My PPL Program for Building Muscle FAST
What’s up superhumans? Due to popular request, I’ll be revealing my current workout program and explaining the logic behind everything. I’ll also cover how you can modify it to fit your needs and equipment availability.
Warmup Sets: To improve mind-muscle connection and reduce the risk of pain and injury I like to do 1-2 warmup sets for each exercise and get some blood flowing. I’ll usually do about half the weight I normally do and aim for about 20 reps. I do not go to failure on these.
Training To Failure: Imagine you can get 10 reps of 225lbs on bench press before your muscles give out. Now imagine someone had a gun pointed at you. Would you still get 10? No, you’d probably get close to 15. THAT is failure. It takes lots of practice, self-honesty, and discipline to consistently hit true failure, but it makes a world of difference when it comes to the gains. I only do 2 sets per exercise usually, but the two I do are taken to failure or at least 1-2 reps away from true failure. Anything less is a waste of time. Signs you are taking a set to failure: shaking violently the last few reps, your face is red, you are dripping sweat, the weight comes up significantly slower than previous reps, breathing heavy, and grunting.
Rep Ranges: 6-20 reps per set. Normally, I train in the 8-12 rep range, but certain muscles, like quads for example, respond better to 15-20 reps. The lower end of the rep range is generally going to yield more strength gains, while the higher end is generally better for hypertrophy. On a ketogenic diet or aggressive cut, I’ll do heavier weight and fewer reps (5-8) for my compound movements to adapt to my low glycogen state.
Reverse Pyramid: After warming up, I like to start with my heaviest weight first as my muscles are most fresh. I’m aiming to hit around 8 reps here, but if I only get 7 or 6 it’s not the end of the world. Next set, I decrease the weight but try to get more reps in. Usually, I’ll get around 10-12 here, but if I’m able to hit 15 I absolutely will.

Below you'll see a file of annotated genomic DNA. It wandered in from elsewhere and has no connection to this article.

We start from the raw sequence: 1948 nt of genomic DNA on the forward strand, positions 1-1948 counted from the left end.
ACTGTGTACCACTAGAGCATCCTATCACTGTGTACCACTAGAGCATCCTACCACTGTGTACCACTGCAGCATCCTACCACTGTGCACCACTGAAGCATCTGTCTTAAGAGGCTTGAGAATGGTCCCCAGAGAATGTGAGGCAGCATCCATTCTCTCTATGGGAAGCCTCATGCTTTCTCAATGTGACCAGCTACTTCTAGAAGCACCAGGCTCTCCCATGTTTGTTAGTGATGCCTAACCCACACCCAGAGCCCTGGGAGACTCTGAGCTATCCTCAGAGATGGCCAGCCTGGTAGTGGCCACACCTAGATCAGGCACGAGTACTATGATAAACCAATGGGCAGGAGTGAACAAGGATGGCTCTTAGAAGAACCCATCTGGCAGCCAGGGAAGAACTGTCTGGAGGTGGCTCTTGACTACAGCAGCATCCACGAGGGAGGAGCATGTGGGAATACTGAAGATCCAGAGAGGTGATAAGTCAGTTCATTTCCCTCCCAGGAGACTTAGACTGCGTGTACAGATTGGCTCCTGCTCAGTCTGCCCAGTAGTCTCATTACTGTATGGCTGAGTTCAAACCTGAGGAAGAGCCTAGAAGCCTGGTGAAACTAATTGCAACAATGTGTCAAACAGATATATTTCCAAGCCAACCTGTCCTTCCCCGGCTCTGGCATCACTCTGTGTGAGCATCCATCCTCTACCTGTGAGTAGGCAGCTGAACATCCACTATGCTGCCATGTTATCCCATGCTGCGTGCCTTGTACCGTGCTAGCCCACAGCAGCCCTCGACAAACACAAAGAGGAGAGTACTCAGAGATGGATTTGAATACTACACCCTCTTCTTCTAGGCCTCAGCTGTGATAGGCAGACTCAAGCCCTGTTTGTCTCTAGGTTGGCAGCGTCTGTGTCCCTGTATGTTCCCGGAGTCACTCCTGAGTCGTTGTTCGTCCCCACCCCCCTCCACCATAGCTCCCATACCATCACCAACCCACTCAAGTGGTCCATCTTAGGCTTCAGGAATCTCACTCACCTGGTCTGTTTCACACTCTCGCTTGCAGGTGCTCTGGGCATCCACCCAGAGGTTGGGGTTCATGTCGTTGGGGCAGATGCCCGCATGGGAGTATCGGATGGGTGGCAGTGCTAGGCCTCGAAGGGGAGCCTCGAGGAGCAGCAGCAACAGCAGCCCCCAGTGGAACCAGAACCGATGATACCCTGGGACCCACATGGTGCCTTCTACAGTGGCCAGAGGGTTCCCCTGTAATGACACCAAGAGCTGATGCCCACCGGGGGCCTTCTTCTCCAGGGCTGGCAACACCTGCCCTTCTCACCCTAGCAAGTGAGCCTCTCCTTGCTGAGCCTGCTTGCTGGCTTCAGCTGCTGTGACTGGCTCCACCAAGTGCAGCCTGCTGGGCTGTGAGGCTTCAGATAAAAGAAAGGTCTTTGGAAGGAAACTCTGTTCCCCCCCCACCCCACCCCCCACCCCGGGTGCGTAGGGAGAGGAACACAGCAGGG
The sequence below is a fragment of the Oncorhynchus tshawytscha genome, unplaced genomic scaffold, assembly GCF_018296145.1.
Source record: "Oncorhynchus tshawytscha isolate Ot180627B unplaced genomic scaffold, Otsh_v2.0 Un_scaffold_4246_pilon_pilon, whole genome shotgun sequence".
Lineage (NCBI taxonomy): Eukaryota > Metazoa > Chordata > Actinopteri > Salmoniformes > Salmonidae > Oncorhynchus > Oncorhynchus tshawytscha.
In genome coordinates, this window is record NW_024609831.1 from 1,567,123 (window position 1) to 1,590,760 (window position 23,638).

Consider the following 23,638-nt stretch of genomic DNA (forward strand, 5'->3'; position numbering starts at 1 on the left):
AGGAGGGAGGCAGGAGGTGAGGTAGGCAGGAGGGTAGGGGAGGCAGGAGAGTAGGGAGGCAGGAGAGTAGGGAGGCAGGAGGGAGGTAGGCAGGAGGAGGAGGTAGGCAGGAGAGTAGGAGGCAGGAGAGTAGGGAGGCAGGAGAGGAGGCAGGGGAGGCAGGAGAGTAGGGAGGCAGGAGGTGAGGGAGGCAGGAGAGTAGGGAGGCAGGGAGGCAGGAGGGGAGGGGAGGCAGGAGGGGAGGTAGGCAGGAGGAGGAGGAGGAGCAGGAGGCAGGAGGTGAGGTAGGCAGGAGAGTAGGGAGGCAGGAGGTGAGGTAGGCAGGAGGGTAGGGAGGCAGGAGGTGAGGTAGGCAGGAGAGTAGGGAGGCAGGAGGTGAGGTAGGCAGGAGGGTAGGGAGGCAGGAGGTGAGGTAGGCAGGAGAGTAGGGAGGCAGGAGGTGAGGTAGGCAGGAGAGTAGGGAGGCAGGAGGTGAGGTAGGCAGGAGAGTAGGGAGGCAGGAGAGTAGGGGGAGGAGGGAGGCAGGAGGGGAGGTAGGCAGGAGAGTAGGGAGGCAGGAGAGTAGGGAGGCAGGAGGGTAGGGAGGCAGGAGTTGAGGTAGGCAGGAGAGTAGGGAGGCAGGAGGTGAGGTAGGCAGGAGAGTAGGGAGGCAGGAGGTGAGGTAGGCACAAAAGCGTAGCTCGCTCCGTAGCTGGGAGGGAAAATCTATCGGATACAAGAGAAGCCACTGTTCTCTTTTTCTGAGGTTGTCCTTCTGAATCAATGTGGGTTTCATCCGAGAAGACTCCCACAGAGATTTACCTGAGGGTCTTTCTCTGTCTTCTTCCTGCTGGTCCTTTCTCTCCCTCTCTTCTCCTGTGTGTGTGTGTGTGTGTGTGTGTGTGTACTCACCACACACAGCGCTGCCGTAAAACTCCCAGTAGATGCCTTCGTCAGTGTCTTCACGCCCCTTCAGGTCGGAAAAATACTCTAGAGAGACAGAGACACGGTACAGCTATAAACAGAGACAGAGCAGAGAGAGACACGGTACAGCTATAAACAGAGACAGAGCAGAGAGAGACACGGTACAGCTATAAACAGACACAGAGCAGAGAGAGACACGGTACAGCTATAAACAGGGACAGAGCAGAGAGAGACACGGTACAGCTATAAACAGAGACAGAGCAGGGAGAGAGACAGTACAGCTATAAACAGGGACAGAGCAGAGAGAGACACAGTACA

Mid-Set Rest: A mini rest comes in clutch when you start tiring out before hitting your rep goal. If I’m going for 12 reps and start tiring out at 9, I’ll take a ~5 second rest at the top or bottom of the movement to gather the energy to finish it out.
Partials: When I’ve hit failure on a set, I’ll often keep going and do a few more half reps, followed by a few quarter reps to make sure I’m overloading the muscle. I do this somewhat intuitively and base it on how pumped I feel, how exhausted my muscles are, and how badly I’d like that particular muscle to grow. Partials have been an absolute game-changer for busting through plateaus and gaining mass quickly.
Sets Per Muscle Group: I believe 6-12 sets per muscle is ideal for maximizing muscle growth. Less and you’re leaving gains on the table. More and you’re not really getting much additional benefit if any. If I need to focus on a lagging muscle, I’ll lean towards doing more sets and vice versa. I also take other exercises that train multiple muscles into consideration. You’ll notice I only have 2 sets of direct front delt and tricep work. This is because the front delts and tris are heavily targeted during all my incline pressing.
Rest periods: On heavy compound movements like squat or bench, I’ll take anywhere from 2 to 5 minutes to restore ATP and catch my breath. On isolation movements like curls or tricep pulldowns, I’ll keep the rest minimal at 30-60 seconds.
Progressive Overload: You should be doing more every single time you train. Did 8 reps on pulldowns last pull day? Better be doing 9+ reps next time. When diet and rest are dialed in, you should be doing more reps or more weight every week. If you haven’t been able to add reps or weight for more than 2 workouts, you need to reevaluate your diet or rest. This means TRACKING YOUR WORKOUTS IS NOT OPTIONAL. Whether you use Strong App, a notepad app, or a physical notebook, you should be logging all your sets so you know what weight/reps are needed to achieve progressive overload the following week.
Rest: You generally want to rest 3 days before training a muscle group again. 7-8 hours of sleep is ideal; lack of sleep is one of the main reasons people fail to make gains. Some muscles like calves and forearms respond better to volume and can/should be trained more frequently like ED or EOD. You very well might want to add some biceps/forearms on leg day and some calves on push day. Or maybe you’ll want add some rear delt flyes on push day to bring those up and get that “3D” look. Use your discretion and experiment with frequency to determine optimal frequency.
Dumbbell (DB) Incline Bench Press
Primary: Upper Chest
Secondary: Shoulders, Triceps
Substitutes: Barbell Incline Bench Press, Incline Chest Press Machine, Incline Dumbbell Flyes